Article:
When my book club chose the Guest List, I was delighted that I would finally be able to read a popular mystery. Lucy Foley had attracted a lot of attention and made a name for herself with her book The Hunting Party, but she became famous with the Guest List. The book was nominated for the CWA Gold Dagger Award in 2020 and won the Goodreads Choice Award for Mystery & Thriller that same year.
For a long time, I approach books that won Goodreads awards with great prejudice, but my criteria change when it comes to detective books and mysteries. I’m not looking for literary depth in these kinds of books; I’m just looking to get a little excited, have fun, and escape from reality.
The Guest List takes place on an island that has become a character in its own right. This island off the coast of Ireland has a history that is as frightening as it is interesting. But the wedding of the year will be held on this island! The groom is a TV celebrity and very handsome; the bride owns a very successful and popular magazine, so the expectations about the wedding are huge.
However, the guests are not surprised when they hear that the wedding will be held on this strange island. After all, it is not possible to expect an ordinary wedding from these two like everyone else. Thanks to the wedding planner, the wedding is thoroughly planned. Everything is ready to have fun.
However, things soon take a turn for the worse. We begin to get to know each character one by one and learn the secrets they bring with them to the island. While pitying some, you will hate others; You will go back in time with them, reminisce about the old days, and get very drunk. You will not be able to predict for a long time who will be killed and why, and you will be excited.
The Guest List was pretty easy to read. The author tells the story through multiple POVs, and despite this, there is never a break in the story. She built the structure carefully and in a way that would not force the reader. In detective and thriller books, the focus is more on the story, and the characters are more or less in the background.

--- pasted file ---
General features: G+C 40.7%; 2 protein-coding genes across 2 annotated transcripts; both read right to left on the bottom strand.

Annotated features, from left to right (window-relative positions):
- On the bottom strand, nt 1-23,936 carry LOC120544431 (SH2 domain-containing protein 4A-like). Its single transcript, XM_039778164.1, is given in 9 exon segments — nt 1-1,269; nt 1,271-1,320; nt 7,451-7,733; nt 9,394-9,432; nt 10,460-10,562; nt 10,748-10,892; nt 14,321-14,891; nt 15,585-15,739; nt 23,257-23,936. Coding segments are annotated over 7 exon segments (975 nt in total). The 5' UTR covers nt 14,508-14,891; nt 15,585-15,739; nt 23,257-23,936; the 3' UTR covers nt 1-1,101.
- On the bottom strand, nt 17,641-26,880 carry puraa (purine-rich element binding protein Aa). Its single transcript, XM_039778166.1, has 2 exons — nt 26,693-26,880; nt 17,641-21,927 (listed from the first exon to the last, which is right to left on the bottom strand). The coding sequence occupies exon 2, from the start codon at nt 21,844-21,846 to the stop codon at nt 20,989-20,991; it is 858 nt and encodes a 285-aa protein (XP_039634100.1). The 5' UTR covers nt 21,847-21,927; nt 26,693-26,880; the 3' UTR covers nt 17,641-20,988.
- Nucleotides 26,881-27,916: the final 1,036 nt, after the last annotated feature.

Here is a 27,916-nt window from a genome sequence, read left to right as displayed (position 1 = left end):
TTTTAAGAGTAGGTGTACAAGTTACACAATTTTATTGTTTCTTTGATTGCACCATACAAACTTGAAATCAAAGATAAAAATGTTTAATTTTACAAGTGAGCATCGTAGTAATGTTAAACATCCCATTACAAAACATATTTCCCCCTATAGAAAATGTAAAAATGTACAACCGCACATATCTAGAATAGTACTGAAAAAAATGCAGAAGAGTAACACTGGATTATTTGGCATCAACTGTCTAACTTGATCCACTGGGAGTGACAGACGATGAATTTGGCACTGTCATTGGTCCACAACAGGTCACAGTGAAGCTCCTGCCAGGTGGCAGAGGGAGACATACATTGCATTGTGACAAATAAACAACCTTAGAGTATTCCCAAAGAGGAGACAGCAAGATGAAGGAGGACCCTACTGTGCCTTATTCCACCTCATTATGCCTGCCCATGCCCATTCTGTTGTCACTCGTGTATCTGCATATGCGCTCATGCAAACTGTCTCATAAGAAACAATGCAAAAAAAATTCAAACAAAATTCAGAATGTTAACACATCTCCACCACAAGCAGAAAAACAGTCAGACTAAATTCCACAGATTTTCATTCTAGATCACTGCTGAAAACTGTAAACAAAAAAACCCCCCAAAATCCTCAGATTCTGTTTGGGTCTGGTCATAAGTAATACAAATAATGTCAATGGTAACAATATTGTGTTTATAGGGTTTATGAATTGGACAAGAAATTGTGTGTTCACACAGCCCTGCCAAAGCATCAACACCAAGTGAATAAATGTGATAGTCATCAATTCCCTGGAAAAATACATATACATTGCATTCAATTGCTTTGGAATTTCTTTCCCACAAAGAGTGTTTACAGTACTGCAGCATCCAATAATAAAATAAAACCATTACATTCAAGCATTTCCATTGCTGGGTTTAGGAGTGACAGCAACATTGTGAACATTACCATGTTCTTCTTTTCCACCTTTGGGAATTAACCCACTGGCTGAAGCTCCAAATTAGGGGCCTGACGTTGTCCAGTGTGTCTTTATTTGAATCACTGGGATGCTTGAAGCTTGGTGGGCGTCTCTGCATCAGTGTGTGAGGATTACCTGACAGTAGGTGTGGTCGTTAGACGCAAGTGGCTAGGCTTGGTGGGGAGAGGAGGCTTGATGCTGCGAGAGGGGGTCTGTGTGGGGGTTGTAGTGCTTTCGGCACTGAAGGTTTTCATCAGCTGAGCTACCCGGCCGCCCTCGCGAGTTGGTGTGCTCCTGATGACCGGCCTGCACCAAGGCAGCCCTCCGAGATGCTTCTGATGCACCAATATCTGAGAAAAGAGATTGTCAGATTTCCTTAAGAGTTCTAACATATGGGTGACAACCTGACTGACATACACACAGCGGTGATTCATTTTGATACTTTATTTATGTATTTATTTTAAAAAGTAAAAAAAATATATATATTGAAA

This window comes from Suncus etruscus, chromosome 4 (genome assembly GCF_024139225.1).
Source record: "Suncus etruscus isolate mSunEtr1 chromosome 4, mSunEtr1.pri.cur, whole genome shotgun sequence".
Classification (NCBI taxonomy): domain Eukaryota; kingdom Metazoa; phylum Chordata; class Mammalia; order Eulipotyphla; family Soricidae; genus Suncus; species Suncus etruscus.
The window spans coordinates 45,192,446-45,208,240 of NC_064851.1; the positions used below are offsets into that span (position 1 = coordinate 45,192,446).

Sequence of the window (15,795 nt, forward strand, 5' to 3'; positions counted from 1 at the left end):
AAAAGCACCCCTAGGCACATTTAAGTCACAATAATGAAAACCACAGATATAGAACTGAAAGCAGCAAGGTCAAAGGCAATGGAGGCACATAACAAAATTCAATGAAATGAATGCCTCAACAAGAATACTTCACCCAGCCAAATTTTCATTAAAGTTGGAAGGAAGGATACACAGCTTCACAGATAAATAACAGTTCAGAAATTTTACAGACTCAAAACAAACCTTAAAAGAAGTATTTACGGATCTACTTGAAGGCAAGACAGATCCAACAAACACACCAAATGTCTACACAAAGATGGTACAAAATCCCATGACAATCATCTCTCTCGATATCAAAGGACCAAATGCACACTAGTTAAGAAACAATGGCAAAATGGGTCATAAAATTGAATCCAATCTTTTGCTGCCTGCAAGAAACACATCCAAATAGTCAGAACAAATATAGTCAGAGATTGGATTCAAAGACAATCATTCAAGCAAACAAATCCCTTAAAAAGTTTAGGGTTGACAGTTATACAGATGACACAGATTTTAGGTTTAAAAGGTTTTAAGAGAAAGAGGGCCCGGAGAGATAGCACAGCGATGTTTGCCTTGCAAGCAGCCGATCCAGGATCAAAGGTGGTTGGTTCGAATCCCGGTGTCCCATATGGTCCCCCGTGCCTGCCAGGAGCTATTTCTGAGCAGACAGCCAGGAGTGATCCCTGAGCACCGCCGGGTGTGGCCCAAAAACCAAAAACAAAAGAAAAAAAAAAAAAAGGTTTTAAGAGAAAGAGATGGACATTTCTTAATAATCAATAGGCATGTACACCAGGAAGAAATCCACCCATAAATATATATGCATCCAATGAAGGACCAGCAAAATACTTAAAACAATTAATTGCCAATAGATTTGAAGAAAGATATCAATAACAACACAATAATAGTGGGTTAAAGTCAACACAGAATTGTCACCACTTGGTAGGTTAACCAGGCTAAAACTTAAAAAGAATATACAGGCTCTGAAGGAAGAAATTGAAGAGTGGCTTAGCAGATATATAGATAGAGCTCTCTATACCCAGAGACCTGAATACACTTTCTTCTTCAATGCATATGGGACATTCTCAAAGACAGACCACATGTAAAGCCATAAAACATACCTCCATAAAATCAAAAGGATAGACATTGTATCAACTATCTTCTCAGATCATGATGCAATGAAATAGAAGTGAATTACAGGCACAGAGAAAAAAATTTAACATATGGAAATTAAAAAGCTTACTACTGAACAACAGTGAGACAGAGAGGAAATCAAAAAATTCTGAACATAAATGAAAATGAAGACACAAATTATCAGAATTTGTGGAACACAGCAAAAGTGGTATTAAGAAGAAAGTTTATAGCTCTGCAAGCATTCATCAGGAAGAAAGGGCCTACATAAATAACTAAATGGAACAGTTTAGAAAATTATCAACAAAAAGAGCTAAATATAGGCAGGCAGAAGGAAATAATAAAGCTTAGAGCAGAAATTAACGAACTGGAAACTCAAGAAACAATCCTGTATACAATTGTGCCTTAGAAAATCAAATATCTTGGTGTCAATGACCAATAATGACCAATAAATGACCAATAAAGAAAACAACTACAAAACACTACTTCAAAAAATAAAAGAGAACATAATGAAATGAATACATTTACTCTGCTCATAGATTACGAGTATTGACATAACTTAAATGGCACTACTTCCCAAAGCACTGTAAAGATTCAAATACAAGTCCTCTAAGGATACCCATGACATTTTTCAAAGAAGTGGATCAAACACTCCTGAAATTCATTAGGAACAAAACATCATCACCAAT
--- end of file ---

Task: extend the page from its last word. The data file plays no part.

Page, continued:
On the other hand, in the Guest List, there is a lot of emphasis on the characters. Since I am a reader who cares about character development, I can say that I really liked this situation. The story, on the other hand, has many layers, as different narrators tell it. I think it could not have been explained otherwise.
The Guest List reminded me a bit of the Agatha Christie books. The handling of the characters and that emotional element in the stories push people to read. If you’re looking for a fun thriller to read, I suggest you take a look at the Guest List. It is not a book that terrifies or scares people so that I can recommend it to everyone with peace of mind. I think it is one of the good books to read comfortably in this heat. Enjoy!
The Guest List
The bride ‧ The plus one ‧ The best man ‧ The wedding planner ‧ The bridesmaid ‧ The body
On an island off the coast of Ireland, guests gather to celebrate two people joining their lives together as one. The groom: handsome and charming, a rising television star. The bride: smart and ambitious, a magazine publisher. It’s a wedding for a magazine, or for a celebrity: the designer dress, the remote location, the luxe party favours, the boutique whiskey. The cell phone service may be spotty and the waves may be rough, but every detail has been expertly planned and will be expertly executed.
But perfection is for plans, and people are all too human. As the champagne is popped and the festivities begin, resentments and petty jealousies begin to mingle with the reminiscences and well wishes. The groomsmen begin the drinking game from their school days. The bridesmaid not-so-accidentally ruins her dress. The bride’s oldest (male) friend gives an uncomfortably caring toast.
And then someone turns up dead. Who didn’t wish the happy couple well? And perhaps more important, why?
Lucy Foley studied English literature at Durham University and University College London and worked for several years as a fiction editor in the publishing industry. She is the author of The Book of Lost and Found and The Invitation. She lives in London.
Reading this book contributed to these challenges: